Conservation of our planet’s botanical resources and ecosystems

RESEARCH

How Building a Wall Can Save a Forest

Dr. Meg Lowman continues to work on protecting the ancient forests in Ethiopia. Next month, Dr. Lowman plans to help a women’s monastery build a wall around their forest.
From insidescience.org:
In Ethiopia, churches may hold the key to protecting threatened species.
In the highlands of Ethiopia, California Academy of

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New Conservation Project in Malaysia

Dr. Meg Lowman is heading up a biodiversity survey in Penang, Malaysia with approximately 45 local and international scientists. Their mission is to tally the species living on Penang Hill, beloved by the citizens of Georgetown and within a 15 minute drive of approximately 2 million people.

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Summer 2017 REU program in Ethiopia – Now Accepting Applications

In Summer 2017, the REU Site at Colby College in Waterville, Maine will offer eight undergraduate students the chance to conduct path-breaking interdisciplinary research on the ecological, economic and cultural roles of church forests in Amhara, Ethiopia.
During the 8-week program (June 12-August 9), students will train at

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Ethiopian Church Forests – Opportunities and Challenges for Restoration

PhD thesis “Ethiopian Church Forests: Opportunities and Challenges for Restoration”
by Dr. Alemayehu Wassie Eshete

General Introduction

Tropical dry forests are among the most exploited forest ecosystems of the world and have been increasingly fragmented (Cabin et al., 2002). The fragmentation results in small stands of forest bordered by open,

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A Chat with Canopy Meg

by Jenna Yonegaga
As an aspiring ecologist and rather nerdy science enthusiast, having the opportunity to meet Meg Lowman was a gift to me. Our class took a field trip to the California Academy of Sciences in San Francisco, one of the largest and most prestigious natural history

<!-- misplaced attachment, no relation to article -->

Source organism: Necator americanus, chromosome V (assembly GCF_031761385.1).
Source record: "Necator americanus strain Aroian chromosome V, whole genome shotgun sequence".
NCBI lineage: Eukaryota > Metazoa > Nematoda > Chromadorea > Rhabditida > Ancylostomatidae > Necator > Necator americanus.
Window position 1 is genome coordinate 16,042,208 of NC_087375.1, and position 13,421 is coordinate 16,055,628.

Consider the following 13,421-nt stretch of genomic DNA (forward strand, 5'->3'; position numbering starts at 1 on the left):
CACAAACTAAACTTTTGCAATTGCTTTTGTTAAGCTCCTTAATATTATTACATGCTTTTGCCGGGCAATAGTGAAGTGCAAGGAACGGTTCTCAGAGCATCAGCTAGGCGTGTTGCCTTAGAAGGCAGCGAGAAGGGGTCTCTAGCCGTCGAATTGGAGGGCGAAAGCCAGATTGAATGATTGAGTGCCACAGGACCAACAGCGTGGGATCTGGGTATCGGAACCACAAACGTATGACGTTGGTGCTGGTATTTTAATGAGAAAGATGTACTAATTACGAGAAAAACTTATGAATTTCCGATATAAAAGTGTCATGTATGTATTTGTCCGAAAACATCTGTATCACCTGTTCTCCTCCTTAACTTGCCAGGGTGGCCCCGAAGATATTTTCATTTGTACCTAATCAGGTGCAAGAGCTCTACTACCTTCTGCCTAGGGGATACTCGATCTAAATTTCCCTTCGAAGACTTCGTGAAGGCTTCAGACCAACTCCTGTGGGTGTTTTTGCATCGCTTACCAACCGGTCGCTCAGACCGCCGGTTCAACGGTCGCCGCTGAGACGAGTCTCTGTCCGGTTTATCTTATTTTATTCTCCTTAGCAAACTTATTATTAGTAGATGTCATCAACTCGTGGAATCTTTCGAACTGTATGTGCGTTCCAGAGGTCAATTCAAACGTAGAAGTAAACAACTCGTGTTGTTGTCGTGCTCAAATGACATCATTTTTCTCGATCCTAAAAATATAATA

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Conservation of the Ethiopian church forests: threats, opportunities and implications for their management

From the Science of The Total Environment, Volumes 551–552, 1 May 2016, Pages 404–414:
Abstract:
In the central and northern highlands of Ethiopia, native forest and forest biodiversity is almost confined to sacred groves associated with churches. Local communities rely on these ‘church forests’ for essential ecosystem services including

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Ethiopian conservation partner, Alemayehu Wassie, recognized for work in the church forests

CONGRATULATIONS to our Ethiopian conservation partner, Dr. Alemayehu Wassie, for his feature in this African Geographic article!  TREE is very proud to partner with this wonderful Ethiopian scientist!
From Africa Geographic Magazine:
Dr. Alemayehu Wassie – Forest Ecologist, Ethiopia
Alemayehu Wassie works in northern Ethiopia where most of the area’s

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Young girls dedicated to helping TREE’s sloth research program

These young girls have raised over $300 within their “Save the Sloths” group at school. They plan to continue to learn about sloths, educate others, and raise money to support sloth conservation.

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Amazon Rainforest Workshop – Summer 2017

Amazon-rainforest-workshop-2016
Travel as a Citizen Scientist to the Amazon with California Academy of Sciences and Dr. Meg Lowman, Director of Global Initiatives & Senior Scientist in Plant Conservation & Michelle Trautwein, Assistant Curator, Entomology. Dates: July 24 to Aug. 3, 2017 “This is a non-stop workshop full ofRead more

Fashion versus Function in the Canopy? Levi’s talk to CanopyMeg

In this article from Levi Strauss & Co., CanopyMeg is described as being a modern day pioneer who wears her Levi’s® in the rainforest treetops.
Dr. Meg Lowman is a woman of many titles; she is an American biologist, educator, ecologist, writer, editor and public speaker. But of

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